And when the 458 is cruising around town, it’s downright sedate…(you might even think you were in a *gasp* luxury sedan.) Hit the gas on the highway, though, and it comes to life like no other Ferrari in history. My opportunity came with a Groupon and for just 99 bucks. I could not resist. One more item off my bucket list.
The Ferrari F430 is a champ on the track and a popular racer in the American LeMans and FIA GT championship series, and also has raced at the 24 Hours of LeMans. Plus who the heck doesn’t like a Ferrari?
So it’s natural enough that noted Italian die-cast car model maker BBR has jumped into the slot car world with an F430.
In the real world the F430 goes for upward of $225,000 in the U.S. market and its 4.3-liter V-8 cranks out an a stout 483 horses with a top speed of nearly 197 mph. No wonder these are racers.
Lola racing cars continue to be some of the most successful racers in the world, but in the 1960s and ’70s Lola chassis were popping up in every series – and winning!
Noted Ford GT and Formula 1 car designer Eric Broadley was instrumental in the Lola T-70 sports car design. This was a semi-monocoque racer made of light steel and alloys with a Fiberglas and reinforced plaster body featuring the soft sweeping curves that made racers of that era so visually exciting. Continue reading Slot cars: Scalextric Can-Am Lolas rock→
Back in 1967 stock cars weren’t anything fancy, in fact, they were pretty much just that, stock cars with headlights taped up and numbers painted on the sides. They still had stock bumpers and bodies – no templates!
There were a select group of top drivers then, just as now. But long before Jimmie Johnson, Jeff Gordon and Dale Earnhardt there were Richard Petty and David Pearson. In the mid- to late-1960s they were the top dogs, by a long-shot.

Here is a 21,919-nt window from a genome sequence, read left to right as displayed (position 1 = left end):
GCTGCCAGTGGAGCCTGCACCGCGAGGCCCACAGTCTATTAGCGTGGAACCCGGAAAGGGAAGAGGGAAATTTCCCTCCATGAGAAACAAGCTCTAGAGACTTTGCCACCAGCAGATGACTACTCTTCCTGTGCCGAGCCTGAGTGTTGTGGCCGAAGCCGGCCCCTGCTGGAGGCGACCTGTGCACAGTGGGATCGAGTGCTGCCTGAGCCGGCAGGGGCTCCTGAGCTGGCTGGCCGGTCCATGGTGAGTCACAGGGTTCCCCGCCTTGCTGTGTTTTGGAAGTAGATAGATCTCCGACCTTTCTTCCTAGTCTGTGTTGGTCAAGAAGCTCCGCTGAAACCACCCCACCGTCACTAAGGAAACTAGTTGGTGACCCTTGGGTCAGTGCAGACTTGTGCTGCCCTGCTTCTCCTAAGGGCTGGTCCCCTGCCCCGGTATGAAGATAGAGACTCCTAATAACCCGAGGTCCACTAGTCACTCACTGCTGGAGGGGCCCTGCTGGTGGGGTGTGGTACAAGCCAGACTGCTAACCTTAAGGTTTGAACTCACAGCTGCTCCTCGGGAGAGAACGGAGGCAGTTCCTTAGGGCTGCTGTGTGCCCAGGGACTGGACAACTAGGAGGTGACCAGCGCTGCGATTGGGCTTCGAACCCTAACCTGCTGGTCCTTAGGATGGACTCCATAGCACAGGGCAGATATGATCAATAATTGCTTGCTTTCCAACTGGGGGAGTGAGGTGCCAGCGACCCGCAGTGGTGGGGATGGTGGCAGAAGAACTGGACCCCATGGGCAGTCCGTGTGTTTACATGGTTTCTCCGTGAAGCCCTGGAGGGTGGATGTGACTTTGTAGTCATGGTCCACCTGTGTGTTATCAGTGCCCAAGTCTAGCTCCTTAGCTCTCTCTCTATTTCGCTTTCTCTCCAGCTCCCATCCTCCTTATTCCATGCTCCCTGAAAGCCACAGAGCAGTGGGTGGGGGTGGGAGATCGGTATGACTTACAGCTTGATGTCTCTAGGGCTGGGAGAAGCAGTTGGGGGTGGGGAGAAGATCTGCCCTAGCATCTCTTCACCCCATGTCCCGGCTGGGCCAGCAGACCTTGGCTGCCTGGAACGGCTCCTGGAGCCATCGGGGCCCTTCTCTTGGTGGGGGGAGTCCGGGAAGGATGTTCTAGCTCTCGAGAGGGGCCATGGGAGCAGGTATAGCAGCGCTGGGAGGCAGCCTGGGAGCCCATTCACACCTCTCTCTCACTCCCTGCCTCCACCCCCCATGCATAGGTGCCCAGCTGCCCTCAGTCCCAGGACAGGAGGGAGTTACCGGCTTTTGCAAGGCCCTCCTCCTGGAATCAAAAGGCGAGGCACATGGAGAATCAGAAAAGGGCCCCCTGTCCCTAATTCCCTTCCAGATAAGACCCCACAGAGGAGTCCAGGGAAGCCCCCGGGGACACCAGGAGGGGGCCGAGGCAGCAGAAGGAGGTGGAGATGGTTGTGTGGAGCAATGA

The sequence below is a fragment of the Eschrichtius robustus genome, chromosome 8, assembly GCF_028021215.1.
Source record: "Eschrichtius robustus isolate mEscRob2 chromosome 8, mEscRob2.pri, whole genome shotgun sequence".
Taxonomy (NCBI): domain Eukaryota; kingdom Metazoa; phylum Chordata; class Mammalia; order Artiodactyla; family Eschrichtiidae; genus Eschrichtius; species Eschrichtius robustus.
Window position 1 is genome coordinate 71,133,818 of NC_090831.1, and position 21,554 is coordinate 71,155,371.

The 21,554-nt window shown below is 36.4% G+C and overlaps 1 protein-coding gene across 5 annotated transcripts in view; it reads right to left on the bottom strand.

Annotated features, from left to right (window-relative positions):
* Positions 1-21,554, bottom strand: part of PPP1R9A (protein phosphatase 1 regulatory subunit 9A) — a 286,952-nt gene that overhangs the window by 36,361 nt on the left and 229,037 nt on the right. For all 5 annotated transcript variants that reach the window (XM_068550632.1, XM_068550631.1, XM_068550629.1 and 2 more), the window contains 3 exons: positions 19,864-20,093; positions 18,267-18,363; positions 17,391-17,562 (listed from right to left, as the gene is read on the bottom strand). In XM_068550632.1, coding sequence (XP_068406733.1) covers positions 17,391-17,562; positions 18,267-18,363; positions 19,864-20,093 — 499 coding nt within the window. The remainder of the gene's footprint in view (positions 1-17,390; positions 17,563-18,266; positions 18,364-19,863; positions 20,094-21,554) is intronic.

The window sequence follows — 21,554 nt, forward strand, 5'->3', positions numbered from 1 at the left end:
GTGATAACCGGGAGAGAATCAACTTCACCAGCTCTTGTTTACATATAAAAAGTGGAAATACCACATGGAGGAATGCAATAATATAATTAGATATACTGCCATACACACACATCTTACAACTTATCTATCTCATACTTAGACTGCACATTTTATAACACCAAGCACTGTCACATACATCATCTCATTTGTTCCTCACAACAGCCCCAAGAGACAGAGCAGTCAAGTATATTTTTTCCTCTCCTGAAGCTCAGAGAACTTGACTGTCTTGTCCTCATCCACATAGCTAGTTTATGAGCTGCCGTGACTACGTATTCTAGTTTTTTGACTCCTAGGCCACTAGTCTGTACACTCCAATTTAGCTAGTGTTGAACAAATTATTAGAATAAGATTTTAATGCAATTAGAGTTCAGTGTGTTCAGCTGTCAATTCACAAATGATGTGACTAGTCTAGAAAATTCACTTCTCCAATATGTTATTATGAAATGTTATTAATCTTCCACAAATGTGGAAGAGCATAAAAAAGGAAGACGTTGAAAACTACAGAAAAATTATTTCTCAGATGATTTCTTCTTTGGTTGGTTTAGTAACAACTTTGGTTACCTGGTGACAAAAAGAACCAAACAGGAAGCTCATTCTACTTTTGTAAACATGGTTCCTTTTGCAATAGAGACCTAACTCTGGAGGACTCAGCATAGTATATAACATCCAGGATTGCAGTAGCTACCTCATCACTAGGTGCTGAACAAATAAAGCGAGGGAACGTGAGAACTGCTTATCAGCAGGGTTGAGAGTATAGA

So Revell-Monogram’s offering, Pearson’s No. 17 Ford Fairlane will be a popular model among slot car racers who enjoy vintage machines. 1967 was the year Pearson switched from Dodge to Ford mid-season, jumping to the successful Holman-Moody Team. That meant he only had 22 starts in 48 races, but still finished 7th in points. Pretty impressive! Continue reading Slot cars: Monogram’s ’67 Pearson Ford→
Long-time exotic sports car maker Aston Martin returned to racing in 2005 with its sleek DBR9 racer modeled after its DB9 street car. The intent was to challenge the likes of Audi and Porsche on the road courses of Europe and the United States.
The car, racing in the GT1 class, used a lot of carbon fiber and aluminum to meet weight requirements and its 6.0-liter V12 created a massive 600 horsepower. First race out was the 12-hours of Sebring in the U.S. and then the 24-hours of LeMans in France. Aston Martin finished fourth at Sebring, but first in class, edging Team Corvette. In LeMans the DBR9 finished 9th, third in class.
The Scalextric slot car version is the No. 57 with full team markings for Aston Martin Racing, complete with yellow nose trim, a Union Jack on the hood and side doors and decked out in a modified metallic British Racing Green that the team chose as its new color. This is the car as it appeared in the 2005 Sebring race, driven by David Brabham, Darren Turner and Stephane Ortelli. Their names appear on the car’s roof. Continue reading Slot cars: Scalextric Aston DBR9→